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Poor outlook for earnings has investors hoping for surprises

Alcoa Inc.'s aluminium plant in Sardinian is pictured in Portovesme in this file photo taken Sept. 1, 2012.


With a lacklustre outlook for corporate earnings, investors can only hope it's another quarter of underpromise and overdeliver.

Alcoa Inc. will kick off another U.S. earnings season this week, planning to report results for the first three months of the year after markets close on Monday, followed by some major banks later in the week.

There are plenty of reasons for investors to be nervous. A weak U.S. jobs report last week contributed to a pullback in stocks, while other economic readings have been less than encouraging.

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And the earnings outlook itself is bleak. Analysts currently expect S&P 500 earnings to increase by a mere 0.58 per cent from year-ago levels, which would be the lowest growth rate since the third quarter of 2009.

Expectations, however, are made to be beaten.

"I think investors have gotten pretty smart," about earnings season, and they know estimates are very conservative, said Christine Short, senior manager at S&P Capital IQ. When companies finish reporting for the first quarter, Ms. Short expects, earnings will likely have risen at a decent pace of about four to five per cent.

It's all part of the the tightly choreographed earnings season seen in recent quarters. Companies, mindful of giving investors even the slightest reason to be disappointed, issue downbeat guidance before quarter end. Analysts take the cue and reduce their estimates. Then, lo and behold, the companies issue better-than-expected numbers that exceed the consensus, leading happy investors to bid up the prices of their shares.

This year's first quarter is likely to follow the script.

"Because of [economic] uncertainty, companies have continually provided very negative guidance," said Ms. Short. "And then once they report, we say: 'Oh, they beat.'"

Ms. Short, who compiles Capital IQ's consensus earnings report, says a number of signs suggest profits might be better than expected.

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Some companies that don't follow regular quarter-end accounting cycles have issued results already, and they've been pretty good. So far, of the 22 that have issued their numbers, 14 beat analysts' estimates, six missed and two matched, according to Capital IQ.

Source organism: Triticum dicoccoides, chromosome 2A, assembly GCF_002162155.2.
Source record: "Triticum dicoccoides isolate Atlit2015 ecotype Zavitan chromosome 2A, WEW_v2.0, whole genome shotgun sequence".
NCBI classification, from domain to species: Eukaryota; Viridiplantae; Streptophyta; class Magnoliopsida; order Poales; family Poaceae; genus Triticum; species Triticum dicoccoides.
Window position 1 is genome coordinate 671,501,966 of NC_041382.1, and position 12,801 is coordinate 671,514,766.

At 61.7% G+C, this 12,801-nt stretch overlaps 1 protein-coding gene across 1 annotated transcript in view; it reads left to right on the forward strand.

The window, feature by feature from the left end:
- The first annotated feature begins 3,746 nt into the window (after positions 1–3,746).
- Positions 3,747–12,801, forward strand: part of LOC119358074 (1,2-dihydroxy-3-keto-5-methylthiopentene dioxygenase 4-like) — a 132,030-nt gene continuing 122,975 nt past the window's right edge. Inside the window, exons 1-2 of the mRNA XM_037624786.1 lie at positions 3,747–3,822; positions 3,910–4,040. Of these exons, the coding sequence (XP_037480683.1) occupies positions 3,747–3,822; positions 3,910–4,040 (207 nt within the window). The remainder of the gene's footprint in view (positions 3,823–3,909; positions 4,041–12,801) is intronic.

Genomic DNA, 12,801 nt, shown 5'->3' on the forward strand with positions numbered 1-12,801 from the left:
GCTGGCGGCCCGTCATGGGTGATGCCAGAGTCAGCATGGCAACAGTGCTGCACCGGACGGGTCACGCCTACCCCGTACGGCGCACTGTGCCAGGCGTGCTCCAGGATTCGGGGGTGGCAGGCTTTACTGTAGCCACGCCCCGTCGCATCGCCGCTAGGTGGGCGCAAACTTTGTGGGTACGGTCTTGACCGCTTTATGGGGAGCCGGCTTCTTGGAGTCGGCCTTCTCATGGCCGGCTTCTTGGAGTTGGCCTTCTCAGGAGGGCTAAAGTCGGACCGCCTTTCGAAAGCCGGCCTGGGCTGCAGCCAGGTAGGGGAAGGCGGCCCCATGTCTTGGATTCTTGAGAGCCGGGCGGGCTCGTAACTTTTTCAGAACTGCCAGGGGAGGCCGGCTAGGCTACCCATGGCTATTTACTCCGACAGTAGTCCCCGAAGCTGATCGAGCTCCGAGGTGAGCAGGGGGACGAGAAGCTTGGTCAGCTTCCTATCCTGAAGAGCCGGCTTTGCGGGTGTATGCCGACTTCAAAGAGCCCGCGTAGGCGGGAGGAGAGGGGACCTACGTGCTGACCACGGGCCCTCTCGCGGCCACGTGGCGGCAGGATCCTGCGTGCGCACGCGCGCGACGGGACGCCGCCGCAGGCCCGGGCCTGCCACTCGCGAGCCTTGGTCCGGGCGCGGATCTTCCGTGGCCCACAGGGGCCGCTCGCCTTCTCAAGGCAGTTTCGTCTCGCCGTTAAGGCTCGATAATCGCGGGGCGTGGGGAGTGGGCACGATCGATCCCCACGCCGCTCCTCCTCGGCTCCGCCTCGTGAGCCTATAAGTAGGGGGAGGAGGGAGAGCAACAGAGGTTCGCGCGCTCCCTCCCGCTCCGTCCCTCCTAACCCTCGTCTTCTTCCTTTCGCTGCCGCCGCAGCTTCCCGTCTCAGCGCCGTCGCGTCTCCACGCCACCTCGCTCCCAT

The list of early reporters includes a number of widely watched companies, such as herbicide and seed purveyor Monsanto Co. Its results handily beat consensus estimates, causing shares to rally after their release last week.

Although Alcoa leads the earnings calendar, a number of companies with more potential to move markets report later in the week.

Among them are U.S. banking behemoths JPMorgan Chase & Co. and Wells Fargo & Co. on Friday. Analysts estimate JPMorgan will report $1.38 (U.S.) a share, up from $1.31 a year ago and Wells will earn 88 cents, a nice rise from last year's 75 cents.

The Street isn't looking for anything flashy from Alcoa. The aluminum maker is expected to earn 10 cents a share, the same amount as a year ago.

Before last Friday's disappointing jobs numbers, U.S. stocks had been on a tear, rising nearly 10 per cent to new record closing highs for both the Dow Jones and the S&P.

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The big question for investors is how much of the hope for higher profitability is already discounted in lofty share prices?

If stocks don't move much in response to the likely run of earnings beats, then investors will have something to worry about. Investors will be looking closely for any guidance on the rest of the year, and whether the slowdown suggested in last week's economic releases is making corporations nervous about future demand.

Analysts are projecting that earnings growth will pick up steam during the rest of 2013 and will rise 7 per cent over 2012 results. Those worried that stocks have become too pricey can take some solace from the forecast earnings gain. The forward price earnings multiple for the S&P, based on the year's expected profits, is only 14, so stocks are still reasonable value, although they're certainly not dirt cheap.

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About the Author
Investment Reporter

Martin Mittelstaedt has had a varied reporting career at the Globe and Mail, covering politics, the environment and business. He opened up the Globe's New York bureau for the Report on Business, and has also been on the banking and capital markets beats. He's written extensively on investing themes. More


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